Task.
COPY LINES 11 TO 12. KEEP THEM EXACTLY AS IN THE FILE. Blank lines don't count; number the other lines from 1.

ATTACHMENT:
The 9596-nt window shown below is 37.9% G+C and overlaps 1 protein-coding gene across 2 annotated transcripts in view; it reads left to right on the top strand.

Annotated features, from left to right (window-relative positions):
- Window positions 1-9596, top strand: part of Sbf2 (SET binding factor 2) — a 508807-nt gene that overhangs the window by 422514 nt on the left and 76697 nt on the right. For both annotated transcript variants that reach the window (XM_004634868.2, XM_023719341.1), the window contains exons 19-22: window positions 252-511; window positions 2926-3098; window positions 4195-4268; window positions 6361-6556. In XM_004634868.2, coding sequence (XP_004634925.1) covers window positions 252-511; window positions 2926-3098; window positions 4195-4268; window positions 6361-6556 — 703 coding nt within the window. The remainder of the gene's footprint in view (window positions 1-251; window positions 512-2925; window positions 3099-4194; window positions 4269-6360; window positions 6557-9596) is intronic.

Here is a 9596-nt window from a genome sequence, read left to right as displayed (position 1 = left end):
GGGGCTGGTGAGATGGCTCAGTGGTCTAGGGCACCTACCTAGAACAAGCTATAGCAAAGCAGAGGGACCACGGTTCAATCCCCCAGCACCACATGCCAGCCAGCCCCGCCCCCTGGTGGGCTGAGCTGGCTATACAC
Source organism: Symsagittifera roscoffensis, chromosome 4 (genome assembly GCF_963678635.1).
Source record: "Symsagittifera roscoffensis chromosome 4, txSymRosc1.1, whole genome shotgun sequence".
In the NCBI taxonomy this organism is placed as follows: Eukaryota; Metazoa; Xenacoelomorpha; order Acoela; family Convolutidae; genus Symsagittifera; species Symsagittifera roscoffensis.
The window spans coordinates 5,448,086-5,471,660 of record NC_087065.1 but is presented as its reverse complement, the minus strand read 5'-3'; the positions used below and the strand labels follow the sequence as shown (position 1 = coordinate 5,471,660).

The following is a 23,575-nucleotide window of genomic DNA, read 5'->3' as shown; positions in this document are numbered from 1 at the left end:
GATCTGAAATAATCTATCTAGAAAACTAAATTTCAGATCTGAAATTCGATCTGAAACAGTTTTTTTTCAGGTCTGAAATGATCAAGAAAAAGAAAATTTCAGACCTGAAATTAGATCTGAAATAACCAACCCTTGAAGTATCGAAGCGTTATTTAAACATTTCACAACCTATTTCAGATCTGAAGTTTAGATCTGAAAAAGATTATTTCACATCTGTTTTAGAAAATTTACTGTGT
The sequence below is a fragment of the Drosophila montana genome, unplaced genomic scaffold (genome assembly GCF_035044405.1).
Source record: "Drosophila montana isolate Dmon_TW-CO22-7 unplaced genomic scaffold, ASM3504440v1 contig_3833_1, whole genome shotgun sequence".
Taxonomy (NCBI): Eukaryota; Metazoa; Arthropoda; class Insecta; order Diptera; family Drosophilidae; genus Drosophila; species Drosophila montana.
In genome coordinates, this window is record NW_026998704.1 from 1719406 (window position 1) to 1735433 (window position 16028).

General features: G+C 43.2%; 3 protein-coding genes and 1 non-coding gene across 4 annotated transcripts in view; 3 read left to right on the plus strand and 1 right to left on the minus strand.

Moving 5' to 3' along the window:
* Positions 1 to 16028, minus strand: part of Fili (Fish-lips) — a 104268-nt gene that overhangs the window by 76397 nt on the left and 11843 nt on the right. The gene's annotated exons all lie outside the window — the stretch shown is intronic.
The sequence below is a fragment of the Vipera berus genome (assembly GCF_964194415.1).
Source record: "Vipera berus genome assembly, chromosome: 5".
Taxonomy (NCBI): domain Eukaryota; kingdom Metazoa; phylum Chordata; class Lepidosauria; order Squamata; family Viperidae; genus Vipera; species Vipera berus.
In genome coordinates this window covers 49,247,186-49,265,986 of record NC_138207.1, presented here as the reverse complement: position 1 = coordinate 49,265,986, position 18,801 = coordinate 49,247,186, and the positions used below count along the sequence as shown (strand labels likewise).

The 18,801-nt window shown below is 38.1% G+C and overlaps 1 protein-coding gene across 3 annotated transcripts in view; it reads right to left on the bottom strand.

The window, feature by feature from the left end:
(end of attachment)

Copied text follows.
GATCTGAAATAATCTATCTAGAAAACTAAATTTCAGATCTGAAATTCGATCTGAAACAGTTTTTTTTCAGGTCTGAAATGATCAAGAAAAAGAAAATTTCAGACCTGAAATTAGATCTGAAATAACCAACCCTTGAAGTATCGAAGCGTTATTTAAACATTTCACAACCTATTTCAGATCTGAAGTTTAGATCTGAAAAAGATTATTTCACATCTGTTTTAGAAAATTTACTGTGT
The sequence below is a fragment of the Drosophila montana genome, unplaced genomic scaffold (genome assembly GCF_035044405.1).